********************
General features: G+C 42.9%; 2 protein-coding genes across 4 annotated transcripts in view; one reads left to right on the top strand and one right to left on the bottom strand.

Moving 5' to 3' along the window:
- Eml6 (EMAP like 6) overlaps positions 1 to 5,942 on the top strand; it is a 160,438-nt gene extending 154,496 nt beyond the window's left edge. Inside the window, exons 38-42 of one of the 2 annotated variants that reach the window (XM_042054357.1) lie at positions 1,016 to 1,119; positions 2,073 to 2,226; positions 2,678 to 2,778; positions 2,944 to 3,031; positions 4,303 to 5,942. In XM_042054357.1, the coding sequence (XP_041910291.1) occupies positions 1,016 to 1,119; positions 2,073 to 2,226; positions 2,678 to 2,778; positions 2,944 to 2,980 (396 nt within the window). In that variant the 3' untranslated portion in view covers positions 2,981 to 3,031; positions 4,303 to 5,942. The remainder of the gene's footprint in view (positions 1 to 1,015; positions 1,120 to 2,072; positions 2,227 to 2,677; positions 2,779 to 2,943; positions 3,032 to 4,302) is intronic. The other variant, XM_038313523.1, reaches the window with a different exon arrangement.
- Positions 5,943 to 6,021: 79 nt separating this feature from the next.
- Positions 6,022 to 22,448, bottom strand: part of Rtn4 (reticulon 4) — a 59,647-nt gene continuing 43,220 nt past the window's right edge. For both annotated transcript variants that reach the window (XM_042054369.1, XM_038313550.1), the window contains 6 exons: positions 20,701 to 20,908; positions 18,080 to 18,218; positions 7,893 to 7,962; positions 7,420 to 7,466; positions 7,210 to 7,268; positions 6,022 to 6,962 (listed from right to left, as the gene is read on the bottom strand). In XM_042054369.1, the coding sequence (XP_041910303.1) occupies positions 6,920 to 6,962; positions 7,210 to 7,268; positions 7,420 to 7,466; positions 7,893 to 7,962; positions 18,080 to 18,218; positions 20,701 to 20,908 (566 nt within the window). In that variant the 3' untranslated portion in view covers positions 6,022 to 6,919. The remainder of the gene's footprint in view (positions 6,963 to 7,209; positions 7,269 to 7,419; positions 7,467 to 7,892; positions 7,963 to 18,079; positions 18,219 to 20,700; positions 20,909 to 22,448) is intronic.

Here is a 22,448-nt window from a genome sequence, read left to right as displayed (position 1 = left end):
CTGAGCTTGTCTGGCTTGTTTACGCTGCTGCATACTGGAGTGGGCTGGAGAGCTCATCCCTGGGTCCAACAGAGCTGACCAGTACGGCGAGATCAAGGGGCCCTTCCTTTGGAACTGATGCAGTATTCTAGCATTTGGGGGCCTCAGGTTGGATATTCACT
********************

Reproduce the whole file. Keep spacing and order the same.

General features: G+C 42.9%; 2 protein-coding genes across 4 annotated transcripts in view; one reads left to right on the top strand and one right to left on the bottom strand.

Moving 5' to 3' along the window:
- Eml6 (EMAP like 6) overlaps positions 1 to 5,942 on the top strand; it is a 160,438-nt gene extending 154,496 nt beyond the window's left edge. Inside the window, exons 38-42 of one of the 2 annotated variants that reach the window (XM_042054357.1) lie at positions 1,016 to 1,119; positions 2,073 to 2,226; positions 2,678 to 2,778; positions 2,944 to 3,031; positions 4,303 to 5,942. In XM_042054357.1, the coding sequence (XP_041910291.1) occupies positions 1,016 to 1,119; positions 2,073 to 2,226; positions 2,678 to 2,778; positions 2,944 to 2,980 (396 nt within the window). In that variant the 3' untranslated portion in view covers positions 2,981 to 3,031; positions 4,303 to 5,942. The remainder of the gene's footprint in view (positions 1 to 1,015; positions 1,120 to 2,072; positions 2,227 to 2,677; positions 2,779 to 2,943; positions 3,032 to 4,302) is intronic. The other variant, XM_038313523.1, reaches the window with a different exon arrangement.
- Positions 5,943 to 6,021: 79 nt separating this feature from the next.
- Positions 6,022 to 22,448, bottom strand: part of Rtn4 (reticulon 4) — a 59,647-nt gene continuing 43,220 nt past the window's right edge. For both annotated transcript variants that reach the window (XM_042054369.1, XM_038313550.1), the window contains 6 exons: positions 20,701 to 20,908; positions 18,080 to 18,218; positions 7,893 to 7,962; positions 7,420 to 7,466; positions 7,210 to 7,268; positions 6,022 to 6,962 (listed from right to left, as the gene is read on the bottom strand). In XM_042054369.1, the coding sequence (XP_041910303.1) occupies positions 6,920 to 6,962; positions 7,210 to 7,268; positions 7,420 to 7,466; positions 7,893 to 7,962; positions 18,080 to 18,218; positions 20,701 to 20,908 (566 nt within the window). In that variant the 3' untranslated portion in view covers positions 6,022 to 6,919. The remainder of the gene's footprint in view (positions 6,963 to 7,209; positions 7,269 to 7,419; positions 7,467 to 7,892; positions 7,963 to 18,079; positions 18,219 to 20,700; positions 20,909 to 22,448) is intronic.

Here is a 22,448-nt window from a genome sequence, read left to right as displayed (position 1 = left end):
CTGAGCTTGTCTGGCTTGTTTACGCTGCTGCATACTGGAGTGGGCTGGAGAGCTCATCCCTGGGTCCAACAGAGCTGACCAGTACGGCGAGATCAAGGGGCCCTTCCTTTGGAACTGATGCAGTATTCTAGCATTTGGGGGCCTCAGGTTGGATATTCACT